Home Politics AOC Announces “A Just Society,” Her Ambitious Anti-Poverty Initiative

AOC Announces “A Just Society,” Her Ambitious Anti-Poverty Initiative

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Rep. Alexandria Ocasio-Cortez has just revealed her latest package of progressive bills, bundled together in an initiative she has dubbed a “Just Society.” A Just Society is an economic sibling of sorts to her Green New Deal, but instead of tackling the existential issue of climate change, the set of proposals addresses modern day issues of poverty and economic inequality, including bills that would update how the government defines poverty itself. 

Defining poverty in a meaningful way is the first step in being able to draft effective legislation. “If we can acknowledge how many Americans are actually in poverty I think that we can start to address some of the more systemic issues in our economy,” she explained to NPR in an interview.

For one thing, AOC’s proposed legislation sets out to define poverty relative to where a person lives; right now, no matter whether you live in San Francisco with a high cost of living or in a small town in Kansas where life is much more affordable, the Federal Poverty Level for an individual is the same. Defining poverty in accordance with a more localized cost of living is key to making sure that people who need it can apply for financial assistance for things like health insurance. Poverty will also take into account the cost of essential needs like childcare and access to the Internet, not just basic elements of literal survival like groceries.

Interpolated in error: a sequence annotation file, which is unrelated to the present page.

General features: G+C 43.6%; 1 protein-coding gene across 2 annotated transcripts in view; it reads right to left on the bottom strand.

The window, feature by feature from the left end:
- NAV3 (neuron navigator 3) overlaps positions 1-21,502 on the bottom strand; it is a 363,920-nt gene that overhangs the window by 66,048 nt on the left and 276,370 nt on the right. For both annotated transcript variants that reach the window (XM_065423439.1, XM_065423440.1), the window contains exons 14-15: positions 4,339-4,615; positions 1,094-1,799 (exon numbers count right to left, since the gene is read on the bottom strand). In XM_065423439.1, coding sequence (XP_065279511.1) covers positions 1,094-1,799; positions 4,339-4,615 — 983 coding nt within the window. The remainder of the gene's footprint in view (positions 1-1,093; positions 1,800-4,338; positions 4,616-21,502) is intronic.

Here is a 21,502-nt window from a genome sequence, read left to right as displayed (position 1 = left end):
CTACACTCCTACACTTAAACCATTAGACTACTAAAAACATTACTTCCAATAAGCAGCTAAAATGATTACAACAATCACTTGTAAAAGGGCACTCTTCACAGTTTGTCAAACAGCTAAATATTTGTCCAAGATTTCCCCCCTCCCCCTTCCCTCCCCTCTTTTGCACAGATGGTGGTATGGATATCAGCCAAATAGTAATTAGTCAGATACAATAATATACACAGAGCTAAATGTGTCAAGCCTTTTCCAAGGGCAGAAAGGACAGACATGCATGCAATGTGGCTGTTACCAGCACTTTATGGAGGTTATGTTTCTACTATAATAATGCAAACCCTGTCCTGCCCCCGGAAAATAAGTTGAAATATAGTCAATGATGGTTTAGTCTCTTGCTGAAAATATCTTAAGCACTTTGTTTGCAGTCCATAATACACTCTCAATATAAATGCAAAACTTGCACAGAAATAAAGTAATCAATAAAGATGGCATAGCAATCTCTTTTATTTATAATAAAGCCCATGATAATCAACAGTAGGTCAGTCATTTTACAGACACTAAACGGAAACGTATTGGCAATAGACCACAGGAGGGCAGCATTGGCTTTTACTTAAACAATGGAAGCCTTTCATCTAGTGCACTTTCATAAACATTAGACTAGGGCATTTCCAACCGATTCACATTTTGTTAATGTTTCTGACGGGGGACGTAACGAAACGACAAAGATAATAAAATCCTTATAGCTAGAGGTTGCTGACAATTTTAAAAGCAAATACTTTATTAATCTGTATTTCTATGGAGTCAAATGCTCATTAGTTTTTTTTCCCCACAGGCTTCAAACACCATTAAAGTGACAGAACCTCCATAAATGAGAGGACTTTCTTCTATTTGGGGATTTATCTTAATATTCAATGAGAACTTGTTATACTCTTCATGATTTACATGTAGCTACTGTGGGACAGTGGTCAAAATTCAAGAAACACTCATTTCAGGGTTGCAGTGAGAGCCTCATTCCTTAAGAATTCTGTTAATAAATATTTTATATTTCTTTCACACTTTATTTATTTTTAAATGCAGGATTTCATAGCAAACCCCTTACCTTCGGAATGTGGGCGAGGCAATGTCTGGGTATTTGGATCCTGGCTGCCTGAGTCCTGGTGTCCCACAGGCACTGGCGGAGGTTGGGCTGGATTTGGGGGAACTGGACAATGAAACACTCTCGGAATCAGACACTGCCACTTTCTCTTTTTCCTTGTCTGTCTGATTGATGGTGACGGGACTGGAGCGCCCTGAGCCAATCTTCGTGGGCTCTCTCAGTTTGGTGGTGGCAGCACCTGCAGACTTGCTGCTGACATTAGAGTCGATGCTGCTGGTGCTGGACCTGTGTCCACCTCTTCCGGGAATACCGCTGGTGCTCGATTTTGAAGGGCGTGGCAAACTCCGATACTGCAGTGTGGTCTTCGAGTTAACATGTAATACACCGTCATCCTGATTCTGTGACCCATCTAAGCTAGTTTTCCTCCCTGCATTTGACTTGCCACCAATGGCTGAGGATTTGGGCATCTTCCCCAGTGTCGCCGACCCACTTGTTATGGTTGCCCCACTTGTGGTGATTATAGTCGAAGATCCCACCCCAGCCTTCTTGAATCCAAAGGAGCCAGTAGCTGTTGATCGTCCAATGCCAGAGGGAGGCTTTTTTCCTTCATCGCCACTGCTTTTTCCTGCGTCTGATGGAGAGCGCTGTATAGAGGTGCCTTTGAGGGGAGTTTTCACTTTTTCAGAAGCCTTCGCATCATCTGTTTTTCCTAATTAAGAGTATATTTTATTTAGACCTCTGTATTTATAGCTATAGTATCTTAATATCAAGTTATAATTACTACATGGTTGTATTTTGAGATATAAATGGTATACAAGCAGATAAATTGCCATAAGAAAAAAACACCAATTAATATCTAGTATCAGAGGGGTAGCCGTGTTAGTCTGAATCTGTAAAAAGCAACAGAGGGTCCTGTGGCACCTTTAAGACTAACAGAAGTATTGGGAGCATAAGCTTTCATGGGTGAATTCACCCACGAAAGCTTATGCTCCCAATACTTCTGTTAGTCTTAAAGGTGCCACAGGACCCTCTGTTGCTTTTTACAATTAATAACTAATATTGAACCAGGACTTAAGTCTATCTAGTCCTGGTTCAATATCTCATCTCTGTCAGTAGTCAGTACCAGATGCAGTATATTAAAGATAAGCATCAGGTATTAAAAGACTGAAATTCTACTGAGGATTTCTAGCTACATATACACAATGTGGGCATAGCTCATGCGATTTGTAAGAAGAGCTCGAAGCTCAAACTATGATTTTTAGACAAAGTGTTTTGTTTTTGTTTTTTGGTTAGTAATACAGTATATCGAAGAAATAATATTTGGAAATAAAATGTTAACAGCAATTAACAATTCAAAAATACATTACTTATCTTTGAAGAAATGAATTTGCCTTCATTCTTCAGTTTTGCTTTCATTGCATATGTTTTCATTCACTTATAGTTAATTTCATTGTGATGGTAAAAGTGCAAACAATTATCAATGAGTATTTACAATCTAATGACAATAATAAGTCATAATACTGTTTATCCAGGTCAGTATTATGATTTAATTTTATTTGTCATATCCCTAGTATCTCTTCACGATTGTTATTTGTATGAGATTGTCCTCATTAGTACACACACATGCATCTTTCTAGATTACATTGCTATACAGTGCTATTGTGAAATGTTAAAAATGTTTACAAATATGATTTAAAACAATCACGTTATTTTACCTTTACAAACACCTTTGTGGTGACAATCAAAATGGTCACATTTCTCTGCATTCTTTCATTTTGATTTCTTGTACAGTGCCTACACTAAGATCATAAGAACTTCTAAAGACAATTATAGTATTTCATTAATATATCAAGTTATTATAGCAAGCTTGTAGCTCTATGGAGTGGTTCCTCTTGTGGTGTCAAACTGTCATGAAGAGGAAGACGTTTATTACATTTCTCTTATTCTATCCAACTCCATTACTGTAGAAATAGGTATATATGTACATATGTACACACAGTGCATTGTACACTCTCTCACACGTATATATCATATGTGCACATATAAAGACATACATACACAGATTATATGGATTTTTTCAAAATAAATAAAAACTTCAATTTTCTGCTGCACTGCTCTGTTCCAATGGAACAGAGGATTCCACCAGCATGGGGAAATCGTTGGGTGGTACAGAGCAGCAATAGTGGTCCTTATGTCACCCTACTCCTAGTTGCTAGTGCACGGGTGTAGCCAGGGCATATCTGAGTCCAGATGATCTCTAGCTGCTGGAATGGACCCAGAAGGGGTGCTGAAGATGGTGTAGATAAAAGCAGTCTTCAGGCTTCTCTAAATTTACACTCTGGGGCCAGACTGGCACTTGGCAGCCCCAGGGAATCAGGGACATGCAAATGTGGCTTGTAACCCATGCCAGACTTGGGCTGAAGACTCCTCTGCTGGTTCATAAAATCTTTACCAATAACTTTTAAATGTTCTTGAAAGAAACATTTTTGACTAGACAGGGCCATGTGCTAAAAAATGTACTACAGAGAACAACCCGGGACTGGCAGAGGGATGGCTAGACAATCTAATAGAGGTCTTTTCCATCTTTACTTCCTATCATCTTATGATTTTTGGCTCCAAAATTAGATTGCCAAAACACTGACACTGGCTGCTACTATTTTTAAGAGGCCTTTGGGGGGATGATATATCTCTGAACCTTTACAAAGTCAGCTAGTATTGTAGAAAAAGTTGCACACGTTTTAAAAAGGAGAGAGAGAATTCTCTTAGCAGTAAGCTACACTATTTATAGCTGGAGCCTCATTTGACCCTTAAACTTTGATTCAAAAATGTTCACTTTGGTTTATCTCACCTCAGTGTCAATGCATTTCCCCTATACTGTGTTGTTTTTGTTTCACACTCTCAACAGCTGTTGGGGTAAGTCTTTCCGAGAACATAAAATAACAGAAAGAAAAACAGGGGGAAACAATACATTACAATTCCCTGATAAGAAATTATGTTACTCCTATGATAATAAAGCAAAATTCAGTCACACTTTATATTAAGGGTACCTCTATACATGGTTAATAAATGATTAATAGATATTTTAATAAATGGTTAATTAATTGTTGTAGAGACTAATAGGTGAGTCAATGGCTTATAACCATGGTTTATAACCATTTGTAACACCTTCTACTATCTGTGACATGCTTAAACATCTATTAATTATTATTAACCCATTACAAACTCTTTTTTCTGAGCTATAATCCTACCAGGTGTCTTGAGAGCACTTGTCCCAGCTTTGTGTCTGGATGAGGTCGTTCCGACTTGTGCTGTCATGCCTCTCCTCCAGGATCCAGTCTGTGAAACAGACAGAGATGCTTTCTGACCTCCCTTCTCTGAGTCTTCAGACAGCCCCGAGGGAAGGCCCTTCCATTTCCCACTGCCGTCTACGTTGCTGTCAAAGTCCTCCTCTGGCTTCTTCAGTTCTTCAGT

Beyond shifting our understanding of poverty, the Just Society proposals will also integrate legislation that keeps rental housing affordable, includes measures that protect formerly incarcerated people and undocumented immigrants from being treated as secondhand citizens in terms of their access to federal benefits. 

Again, with a Just Society AOC is drawing upon the history of American politics to frame what is undeniably a game-changing proposal, perhaps as a way to head off criticism that her proposals are too radical or idealistic; hearkening back to LBJ’s Great Society speech, naming this package of bills a Just Society is a way for her to suggest or remind us that we’ve done this sort of thing before and that we’re certainly capable of doing it again. 

Consider how President Johnson’s administration, through the Great Society initiative, introduced anti-poverty legislation and specific measures that would help level the playing field for Americans — things like Medicare and Medicaid that we take for granted today, but were radical ideas at the time. If her Just Society proposals were to ever get passed into law, we might look back on the legislation in a few decades and think about how obviously beneficial these bills were to society at large and wonder why anyone would ever have opposed them in the first place. 

“With the Green New Deal, we weren’t just talking about climate change; we’re talking about the systems that got us to climate change,” Ocasio-Cortez explained to the New York Times. “And similarly, with our Just Society package, we’re not simply addressing poverty or wages. We’re addressing some of the basic structural reasons that are resulting in those outcomes.” She emphasized that her proposal, while legislatively impossible with the current makeup of Congress, was necessary. “I don’t think there’s any shortage of obstacles that we have ahead of us, but I don’t think that we not do things just because they’re hard.” 

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